PLOS Recommended Data Repositories

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In line with our updated Data Policy, we are pleased to announce a PLOS Data Repository Recommendation Guide. To support the selection of data repositories for authors, PLOS has identified a set of established repositories, which are recognized and trusted within their respective communities. To … Continue reading »

Category: Manuscript submission and peer review system, Open access, Peer review | Tagged , | Leave a comment

Aicardi Syndrome: Genome Sequencing Illuminates Another Rare Disease

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As my inbox fills with ever more updates on the number of human genomes sequenced and the plummeting time and cost of next next next generation sequencing, I find myself hitting delete more and more often. Instead, I’m drawn to … Continue reading »

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Fossil Lizard Showcases Wyoming’s Tropical Wonderland

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Wyoming is a beautiful place, but usually it is associated more with open range, cowboys, mountains, and skiing than it is with palm trees and alligators. What a difference 48 million years makes! Fossils in the rocks of the Bridger Formation, spanning … Continue reading »

Category: Climate Change, Paleontology, PLOS ONE, Zoology | Tagged , , , | Leave a comment

Another 5 Things to Know About Meta-Analysis

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  Last year I wrote a post of “5 Key Things to Know About Meta-Analysis”. It was a great way to focus – but it was hard keeping to only 5. With meta-analyses booming, including many that are poorly done or misinterpreted, … Continue reading »

Category: Bias, Evidence, science communication | Tagged , , | Leave a comment

Can Lightning Strike an Indoor Pool?

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Two swimming pool weather policies have surprised me in recent years. One was when I showed up to swim laps at an outdoor pool as it was beginning to drizzle. “Come on in,” I was told; as long as there … Continue reading »

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Advocating CBT for Psychosis: “Ultimately it is all political.”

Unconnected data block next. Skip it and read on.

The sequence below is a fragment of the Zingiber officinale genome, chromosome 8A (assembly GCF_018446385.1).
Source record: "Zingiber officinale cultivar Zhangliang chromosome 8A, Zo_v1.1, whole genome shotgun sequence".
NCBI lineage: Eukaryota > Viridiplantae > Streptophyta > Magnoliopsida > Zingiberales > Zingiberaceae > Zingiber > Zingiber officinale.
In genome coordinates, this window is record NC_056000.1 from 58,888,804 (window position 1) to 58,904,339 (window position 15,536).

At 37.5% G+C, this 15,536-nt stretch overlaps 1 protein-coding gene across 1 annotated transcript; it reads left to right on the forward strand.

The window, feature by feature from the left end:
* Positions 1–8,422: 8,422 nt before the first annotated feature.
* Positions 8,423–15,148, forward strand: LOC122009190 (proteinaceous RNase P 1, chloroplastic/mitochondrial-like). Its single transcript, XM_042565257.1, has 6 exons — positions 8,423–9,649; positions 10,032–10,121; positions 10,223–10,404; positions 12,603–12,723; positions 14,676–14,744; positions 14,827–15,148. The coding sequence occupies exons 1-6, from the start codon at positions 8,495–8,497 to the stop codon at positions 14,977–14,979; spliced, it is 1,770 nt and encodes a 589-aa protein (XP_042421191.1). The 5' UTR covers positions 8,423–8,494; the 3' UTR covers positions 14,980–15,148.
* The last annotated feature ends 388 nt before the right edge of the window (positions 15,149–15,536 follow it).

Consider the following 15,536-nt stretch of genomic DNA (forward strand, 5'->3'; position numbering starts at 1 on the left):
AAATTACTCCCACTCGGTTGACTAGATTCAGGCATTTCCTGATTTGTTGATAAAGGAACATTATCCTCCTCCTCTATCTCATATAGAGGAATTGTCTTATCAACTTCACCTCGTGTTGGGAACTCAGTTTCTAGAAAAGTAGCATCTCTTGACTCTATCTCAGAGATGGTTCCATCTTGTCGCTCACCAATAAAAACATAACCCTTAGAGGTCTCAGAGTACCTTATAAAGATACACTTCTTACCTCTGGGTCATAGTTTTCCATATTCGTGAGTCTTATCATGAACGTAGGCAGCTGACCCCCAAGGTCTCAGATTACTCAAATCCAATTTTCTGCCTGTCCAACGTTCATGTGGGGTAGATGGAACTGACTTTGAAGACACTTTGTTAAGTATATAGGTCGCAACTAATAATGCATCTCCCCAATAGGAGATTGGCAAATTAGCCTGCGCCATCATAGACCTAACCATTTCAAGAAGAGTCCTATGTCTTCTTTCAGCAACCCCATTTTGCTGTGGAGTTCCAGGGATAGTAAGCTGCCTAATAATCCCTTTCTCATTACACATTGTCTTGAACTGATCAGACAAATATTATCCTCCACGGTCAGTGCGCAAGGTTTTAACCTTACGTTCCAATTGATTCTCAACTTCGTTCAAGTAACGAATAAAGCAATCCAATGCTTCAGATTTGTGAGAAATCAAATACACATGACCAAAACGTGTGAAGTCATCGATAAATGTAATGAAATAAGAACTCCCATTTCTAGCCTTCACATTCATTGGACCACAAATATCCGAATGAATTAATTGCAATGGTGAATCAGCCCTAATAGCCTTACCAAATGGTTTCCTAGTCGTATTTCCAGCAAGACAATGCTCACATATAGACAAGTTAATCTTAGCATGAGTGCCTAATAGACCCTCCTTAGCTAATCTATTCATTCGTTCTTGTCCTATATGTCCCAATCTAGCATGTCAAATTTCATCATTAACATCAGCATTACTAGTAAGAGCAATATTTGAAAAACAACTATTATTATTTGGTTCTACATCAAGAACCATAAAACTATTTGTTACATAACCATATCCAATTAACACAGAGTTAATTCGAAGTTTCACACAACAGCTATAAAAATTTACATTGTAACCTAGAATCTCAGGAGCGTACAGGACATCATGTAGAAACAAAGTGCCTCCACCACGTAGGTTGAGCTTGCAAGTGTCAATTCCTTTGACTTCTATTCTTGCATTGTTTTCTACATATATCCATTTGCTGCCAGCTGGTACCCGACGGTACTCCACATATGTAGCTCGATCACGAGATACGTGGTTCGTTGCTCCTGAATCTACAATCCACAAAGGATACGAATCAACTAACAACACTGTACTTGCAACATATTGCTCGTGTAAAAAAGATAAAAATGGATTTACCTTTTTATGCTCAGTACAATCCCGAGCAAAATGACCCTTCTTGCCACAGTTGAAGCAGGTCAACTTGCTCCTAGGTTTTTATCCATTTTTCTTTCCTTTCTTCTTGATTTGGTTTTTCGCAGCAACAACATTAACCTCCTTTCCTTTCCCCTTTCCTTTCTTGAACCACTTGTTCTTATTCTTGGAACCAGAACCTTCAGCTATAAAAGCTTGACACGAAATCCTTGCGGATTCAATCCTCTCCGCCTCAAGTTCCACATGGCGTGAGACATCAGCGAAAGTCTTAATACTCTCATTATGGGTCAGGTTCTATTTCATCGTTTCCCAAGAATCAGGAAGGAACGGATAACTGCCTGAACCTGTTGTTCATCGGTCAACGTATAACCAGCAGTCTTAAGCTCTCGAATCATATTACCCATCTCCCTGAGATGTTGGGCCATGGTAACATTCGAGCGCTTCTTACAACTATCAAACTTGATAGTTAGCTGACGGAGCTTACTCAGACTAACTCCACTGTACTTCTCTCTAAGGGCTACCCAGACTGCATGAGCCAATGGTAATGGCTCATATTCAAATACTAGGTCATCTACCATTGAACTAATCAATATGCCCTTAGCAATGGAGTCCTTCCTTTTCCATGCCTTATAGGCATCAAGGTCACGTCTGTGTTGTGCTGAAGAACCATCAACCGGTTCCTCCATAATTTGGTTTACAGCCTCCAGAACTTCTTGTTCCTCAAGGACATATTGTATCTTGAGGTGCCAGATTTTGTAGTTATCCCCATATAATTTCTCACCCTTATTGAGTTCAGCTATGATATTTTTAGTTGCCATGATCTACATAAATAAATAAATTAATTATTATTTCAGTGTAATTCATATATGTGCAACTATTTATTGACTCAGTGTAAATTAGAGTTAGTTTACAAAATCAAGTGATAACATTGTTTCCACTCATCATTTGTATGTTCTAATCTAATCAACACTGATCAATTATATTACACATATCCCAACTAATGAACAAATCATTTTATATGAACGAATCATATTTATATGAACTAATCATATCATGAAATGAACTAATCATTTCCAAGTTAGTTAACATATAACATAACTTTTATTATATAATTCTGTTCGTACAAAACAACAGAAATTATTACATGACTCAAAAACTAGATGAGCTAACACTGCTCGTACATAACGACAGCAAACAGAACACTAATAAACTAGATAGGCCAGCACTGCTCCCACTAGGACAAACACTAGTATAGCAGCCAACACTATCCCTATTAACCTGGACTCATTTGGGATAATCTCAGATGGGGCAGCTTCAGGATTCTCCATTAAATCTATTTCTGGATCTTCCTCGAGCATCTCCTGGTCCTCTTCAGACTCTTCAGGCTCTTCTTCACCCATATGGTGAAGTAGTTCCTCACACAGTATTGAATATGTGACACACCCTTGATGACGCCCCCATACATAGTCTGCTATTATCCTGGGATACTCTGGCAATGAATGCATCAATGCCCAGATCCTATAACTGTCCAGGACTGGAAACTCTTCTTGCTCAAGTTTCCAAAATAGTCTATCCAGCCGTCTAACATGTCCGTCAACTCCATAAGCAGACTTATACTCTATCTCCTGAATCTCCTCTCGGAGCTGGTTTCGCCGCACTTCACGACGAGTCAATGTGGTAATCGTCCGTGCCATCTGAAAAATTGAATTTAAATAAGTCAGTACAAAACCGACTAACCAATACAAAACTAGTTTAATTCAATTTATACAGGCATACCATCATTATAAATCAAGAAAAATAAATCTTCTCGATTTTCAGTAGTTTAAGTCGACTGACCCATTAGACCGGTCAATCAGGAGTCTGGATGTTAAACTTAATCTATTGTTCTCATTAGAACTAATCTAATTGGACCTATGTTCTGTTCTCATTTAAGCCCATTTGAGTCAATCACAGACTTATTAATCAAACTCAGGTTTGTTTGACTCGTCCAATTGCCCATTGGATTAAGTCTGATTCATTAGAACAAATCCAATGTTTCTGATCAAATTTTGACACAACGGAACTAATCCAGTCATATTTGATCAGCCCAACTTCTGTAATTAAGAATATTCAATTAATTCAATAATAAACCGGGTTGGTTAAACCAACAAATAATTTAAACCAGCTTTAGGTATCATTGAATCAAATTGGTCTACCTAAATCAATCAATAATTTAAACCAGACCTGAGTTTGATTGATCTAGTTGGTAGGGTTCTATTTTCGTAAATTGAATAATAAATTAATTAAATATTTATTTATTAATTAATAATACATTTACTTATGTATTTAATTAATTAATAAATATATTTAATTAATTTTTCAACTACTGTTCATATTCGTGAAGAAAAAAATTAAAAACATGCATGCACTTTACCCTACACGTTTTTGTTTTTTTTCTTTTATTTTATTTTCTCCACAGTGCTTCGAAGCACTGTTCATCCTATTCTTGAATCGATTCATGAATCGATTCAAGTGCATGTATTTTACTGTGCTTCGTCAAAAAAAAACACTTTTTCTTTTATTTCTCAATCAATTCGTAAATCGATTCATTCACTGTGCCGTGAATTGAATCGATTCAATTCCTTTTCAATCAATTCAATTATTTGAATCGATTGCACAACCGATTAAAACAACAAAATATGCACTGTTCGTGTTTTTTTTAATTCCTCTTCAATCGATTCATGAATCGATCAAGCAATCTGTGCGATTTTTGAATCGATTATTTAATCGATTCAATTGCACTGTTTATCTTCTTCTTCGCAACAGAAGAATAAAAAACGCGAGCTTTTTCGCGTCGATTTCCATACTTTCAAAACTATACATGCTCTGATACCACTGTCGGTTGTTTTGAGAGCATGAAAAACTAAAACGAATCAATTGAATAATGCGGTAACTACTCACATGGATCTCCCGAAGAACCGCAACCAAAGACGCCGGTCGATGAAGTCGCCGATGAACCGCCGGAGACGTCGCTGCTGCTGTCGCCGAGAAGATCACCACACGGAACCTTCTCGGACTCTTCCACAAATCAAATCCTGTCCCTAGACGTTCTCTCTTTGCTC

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Political… Or just cynical? Professor Paul Salkovskis and his colleagues organized a lively, thought-provoking conference at University of Bath “Understanding Psychosis and Schizophrenia: How well do we understand and what should we do to improve how we help?” Presenters and … Continue reading »

Category: antipsychotics, cognitive behavioral therapy, distress, evidence-supported, professional organizations, psychotherapy, schizophrenia | Tagged | Leave a comment

Do allergy meds contribute to weight gain?

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“Achoo!!” Some folks have allergies that flare up on a seasonal basis. This spring has certainly not been kind to this group. But if you’re like me, battling your allergies is a year-round affair. The common antihistaimnes available at every … Continue reading »

Category: Obesity Research | Leave a comment

‘Does that mean you’re not a scientist anymore?’ Getting Science Communication Right

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PLOS BLOGS welcomes Sam Illingworth, a professor of physics and science communication, with this guest post. Read his full bio below. By Sam Illingworth This is a snippet from a recent dinner party conversation: Random: So, what job do you do? Me: … Continue reading »

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Using Video Games to Model Real Life Outbreaks

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Those of you who know me know that I’m a video game nerd. And comic book nerd. And just nerdy nerd in general. So when I read an article that used World of Warcraft to model disease outbreaks, I jumped … Continue reading »

Category: Determinants of health, Epidemiology, Infectious disease, Preventable Deaths, Science Outreach, Social media | Tagged , , , , , | Leave a comment

Did you know ‘storm spotters’ in your community keep you safe during severe weather?

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Civic minded citizen scientists in your community help meteorologists and the National Weather Service stay abreast of inclement weather with on-the-ground data. Earlier this week, the Midwest and Northeast were slammed with tornados and thunderstorms that grounded planes and held … Continue reading »

Category: Citizen science, Computers & Technology, Environment | Tagged , , , , , , , | Leave a comment